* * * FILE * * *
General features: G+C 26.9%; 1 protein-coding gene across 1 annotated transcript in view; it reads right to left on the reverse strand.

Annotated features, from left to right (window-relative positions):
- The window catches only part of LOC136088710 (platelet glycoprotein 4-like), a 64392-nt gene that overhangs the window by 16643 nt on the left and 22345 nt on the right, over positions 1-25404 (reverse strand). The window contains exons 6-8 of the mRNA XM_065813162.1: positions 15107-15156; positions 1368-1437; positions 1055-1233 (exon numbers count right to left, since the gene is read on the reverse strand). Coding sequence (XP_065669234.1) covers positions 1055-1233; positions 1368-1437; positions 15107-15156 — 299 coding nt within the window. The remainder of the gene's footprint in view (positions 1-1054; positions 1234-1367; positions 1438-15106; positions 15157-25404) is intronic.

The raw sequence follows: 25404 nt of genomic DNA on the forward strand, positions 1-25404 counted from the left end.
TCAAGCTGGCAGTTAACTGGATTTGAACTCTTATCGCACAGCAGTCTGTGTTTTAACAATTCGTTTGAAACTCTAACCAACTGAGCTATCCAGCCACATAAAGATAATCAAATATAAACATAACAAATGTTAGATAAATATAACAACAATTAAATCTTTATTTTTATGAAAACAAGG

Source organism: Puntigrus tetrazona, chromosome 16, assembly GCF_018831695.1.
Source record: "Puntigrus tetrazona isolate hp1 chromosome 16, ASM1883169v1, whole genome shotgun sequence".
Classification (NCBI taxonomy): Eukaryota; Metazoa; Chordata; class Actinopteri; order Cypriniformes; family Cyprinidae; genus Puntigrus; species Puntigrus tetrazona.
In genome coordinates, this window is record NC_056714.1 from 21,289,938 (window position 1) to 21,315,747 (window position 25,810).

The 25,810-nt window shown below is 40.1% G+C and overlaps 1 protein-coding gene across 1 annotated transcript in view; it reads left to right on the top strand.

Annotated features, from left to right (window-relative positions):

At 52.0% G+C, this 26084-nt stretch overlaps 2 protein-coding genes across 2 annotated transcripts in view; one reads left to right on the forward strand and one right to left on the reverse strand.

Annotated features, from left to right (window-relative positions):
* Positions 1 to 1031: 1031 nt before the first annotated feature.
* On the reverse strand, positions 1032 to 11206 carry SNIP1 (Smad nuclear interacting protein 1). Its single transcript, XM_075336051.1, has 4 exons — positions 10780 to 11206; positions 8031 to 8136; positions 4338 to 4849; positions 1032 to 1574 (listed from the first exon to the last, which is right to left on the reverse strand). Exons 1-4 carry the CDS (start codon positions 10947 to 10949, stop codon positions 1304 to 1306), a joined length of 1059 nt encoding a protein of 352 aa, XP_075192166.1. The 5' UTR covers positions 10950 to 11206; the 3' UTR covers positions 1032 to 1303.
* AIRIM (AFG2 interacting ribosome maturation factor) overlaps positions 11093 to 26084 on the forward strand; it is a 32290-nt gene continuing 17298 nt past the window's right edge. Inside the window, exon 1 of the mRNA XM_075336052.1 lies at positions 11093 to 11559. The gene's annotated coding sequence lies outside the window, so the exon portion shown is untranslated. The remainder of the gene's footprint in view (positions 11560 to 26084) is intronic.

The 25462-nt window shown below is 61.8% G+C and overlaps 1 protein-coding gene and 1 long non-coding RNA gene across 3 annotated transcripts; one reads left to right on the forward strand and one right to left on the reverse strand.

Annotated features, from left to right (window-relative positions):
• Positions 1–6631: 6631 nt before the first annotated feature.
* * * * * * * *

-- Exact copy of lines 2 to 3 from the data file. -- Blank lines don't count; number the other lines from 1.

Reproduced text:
Annotated features, from left to right (window-relative positions):
- The window catches only part of LOC136088710 (platelet glycoprotein 4-like), a 64392-nt gene that overhangs the window by 16643 nt on the left and 22345 nt on the right, over positions 1-25404 (reverse strand). The window contains exons 6-8 of the mRNA XM_065813162.1: positions 15107-15156; positions 1368-1437; positions 1055-1233 (exon numbers count right to left, since the gene is read on the reverse strand). Coding sequence (XP_065669234.1) covers positions 1055-1233; positions 1368-1437; positions 15107-15156 — 299 coding nt within the window. The remainder of the gene's footprint in view (positions 1-1054; positions 1234-1367; positions 1438-15106; positions 15157-25404) is intronic.